In 1947, Yeager was the first pilot to break the sound barrier with the Bell X-1 aircraft, opening up space for mankind.
The famous US pilot Charlie “Chuck” Yeager, who was the first person to break the sound barrier, is dead. As his wife Victoria announced in the short message service Twitter, Yeager died on Tuesday night at the age of 97. “America’s greatest pilot and his legacy of strength and patriotism will be remembered forever,” she wrote.
Yeager made history as a test pilot in 1947 when he flew faster than sound in his Bell X-1 aircraft. To do this, it accelerated to supersonic speed, which means that its flight speed of 1130 kilometers per hour was greater than the speed at which sound propagates in the air.
“That opened up space for us, from satellites to Star Wars,” Yeager said in a 2007 interview. The record earned him the nickname “fastest man in the world”. The writer Tom Wolfe set a monument to Yeager and his colleagues in 1979 in the novel “The Right Stuff” (“The Heroes of the Nation”). The book was made into a film in 1983, with Hollywood star Sam Shepard playing Charles Yeager.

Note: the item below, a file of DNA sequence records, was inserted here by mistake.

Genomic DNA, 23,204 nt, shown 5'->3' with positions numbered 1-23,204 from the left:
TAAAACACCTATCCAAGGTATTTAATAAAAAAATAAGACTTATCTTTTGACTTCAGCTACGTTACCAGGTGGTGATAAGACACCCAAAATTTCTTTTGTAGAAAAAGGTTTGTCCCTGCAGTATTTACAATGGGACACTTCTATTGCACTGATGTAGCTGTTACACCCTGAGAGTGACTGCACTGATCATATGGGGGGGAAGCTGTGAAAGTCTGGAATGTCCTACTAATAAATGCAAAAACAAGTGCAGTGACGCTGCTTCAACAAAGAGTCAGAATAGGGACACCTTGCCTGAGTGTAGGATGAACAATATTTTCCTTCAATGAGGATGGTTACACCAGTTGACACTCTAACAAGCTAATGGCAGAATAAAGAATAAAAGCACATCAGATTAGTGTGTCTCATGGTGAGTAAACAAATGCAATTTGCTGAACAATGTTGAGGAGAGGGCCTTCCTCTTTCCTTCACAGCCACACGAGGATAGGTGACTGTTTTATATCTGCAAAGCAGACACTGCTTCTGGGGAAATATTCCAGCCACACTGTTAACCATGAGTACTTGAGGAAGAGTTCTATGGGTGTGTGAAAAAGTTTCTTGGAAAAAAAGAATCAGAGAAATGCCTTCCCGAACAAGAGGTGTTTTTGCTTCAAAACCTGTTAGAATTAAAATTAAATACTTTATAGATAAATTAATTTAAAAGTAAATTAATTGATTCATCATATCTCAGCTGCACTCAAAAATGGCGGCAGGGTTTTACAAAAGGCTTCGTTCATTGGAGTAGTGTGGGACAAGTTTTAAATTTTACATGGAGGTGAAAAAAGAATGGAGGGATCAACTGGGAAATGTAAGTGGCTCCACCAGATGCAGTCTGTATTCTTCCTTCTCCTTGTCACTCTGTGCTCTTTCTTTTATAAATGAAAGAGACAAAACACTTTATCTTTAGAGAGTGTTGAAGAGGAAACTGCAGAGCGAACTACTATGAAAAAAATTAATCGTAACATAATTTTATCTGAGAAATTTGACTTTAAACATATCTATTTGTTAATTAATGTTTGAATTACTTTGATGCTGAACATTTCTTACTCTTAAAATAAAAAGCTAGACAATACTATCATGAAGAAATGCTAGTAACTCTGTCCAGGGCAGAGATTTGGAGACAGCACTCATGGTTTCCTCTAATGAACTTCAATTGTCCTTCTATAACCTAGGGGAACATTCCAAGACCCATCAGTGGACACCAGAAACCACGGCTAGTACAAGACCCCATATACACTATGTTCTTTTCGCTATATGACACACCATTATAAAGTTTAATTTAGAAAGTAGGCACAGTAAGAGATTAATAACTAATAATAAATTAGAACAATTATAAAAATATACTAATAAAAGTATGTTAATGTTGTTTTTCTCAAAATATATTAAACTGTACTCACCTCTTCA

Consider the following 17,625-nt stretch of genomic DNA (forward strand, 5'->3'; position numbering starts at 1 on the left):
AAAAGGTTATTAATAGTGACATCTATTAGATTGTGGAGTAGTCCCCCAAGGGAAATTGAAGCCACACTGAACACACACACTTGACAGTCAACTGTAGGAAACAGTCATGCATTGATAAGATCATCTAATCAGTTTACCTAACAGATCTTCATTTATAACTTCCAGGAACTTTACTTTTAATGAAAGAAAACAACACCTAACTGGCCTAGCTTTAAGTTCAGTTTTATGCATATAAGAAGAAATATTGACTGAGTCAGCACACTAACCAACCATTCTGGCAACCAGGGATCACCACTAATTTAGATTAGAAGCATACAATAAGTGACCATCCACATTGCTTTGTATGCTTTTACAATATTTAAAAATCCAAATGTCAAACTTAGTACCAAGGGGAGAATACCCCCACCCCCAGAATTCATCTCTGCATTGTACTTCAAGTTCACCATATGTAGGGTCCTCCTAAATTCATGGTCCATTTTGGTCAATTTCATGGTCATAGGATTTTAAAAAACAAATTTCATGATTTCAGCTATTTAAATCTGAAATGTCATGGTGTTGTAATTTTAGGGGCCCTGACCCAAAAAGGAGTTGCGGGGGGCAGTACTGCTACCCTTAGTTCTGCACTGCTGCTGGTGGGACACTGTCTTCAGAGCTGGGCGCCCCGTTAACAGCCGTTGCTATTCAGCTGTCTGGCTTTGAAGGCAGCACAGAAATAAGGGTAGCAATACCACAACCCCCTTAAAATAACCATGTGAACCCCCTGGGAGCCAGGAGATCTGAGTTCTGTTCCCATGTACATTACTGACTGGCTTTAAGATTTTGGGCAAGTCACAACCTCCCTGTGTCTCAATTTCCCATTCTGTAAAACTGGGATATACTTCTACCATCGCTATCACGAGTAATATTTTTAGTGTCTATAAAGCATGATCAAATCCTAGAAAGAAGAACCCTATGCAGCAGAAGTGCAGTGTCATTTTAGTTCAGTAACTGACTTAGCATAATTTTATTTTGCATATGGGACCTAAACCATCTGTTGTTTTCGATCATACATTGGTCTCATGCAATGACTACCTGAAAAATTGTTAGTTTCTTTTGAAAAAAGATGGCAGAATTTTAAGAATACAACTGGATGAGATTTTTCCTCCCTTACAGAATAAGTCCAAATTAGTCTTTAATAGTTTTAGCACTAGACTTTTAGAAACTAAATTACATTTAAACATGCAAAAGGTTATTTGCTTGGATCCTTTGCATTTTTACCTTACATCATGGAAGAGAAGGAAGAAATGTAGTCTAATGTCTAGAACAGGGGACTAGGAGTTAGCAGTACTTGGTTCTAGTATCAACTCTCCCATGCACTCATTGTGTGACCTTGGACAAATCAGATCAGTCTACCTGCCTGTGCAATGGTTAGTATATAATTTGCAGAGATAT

Yeager’s career began in the military. He worked there as a mechanic before starting pilot training. When he joined the Air Force in 1941, the United States was on the verge of entering World War II. As a fighter pilot, Yeager experienced numerous battles and was able to record twelve aerial victories by the end of the war. By the time he retired in 1975, he had completed more than 10,000 hours of flight time in around 360 different types of aircraft. 19
(APA / DPA)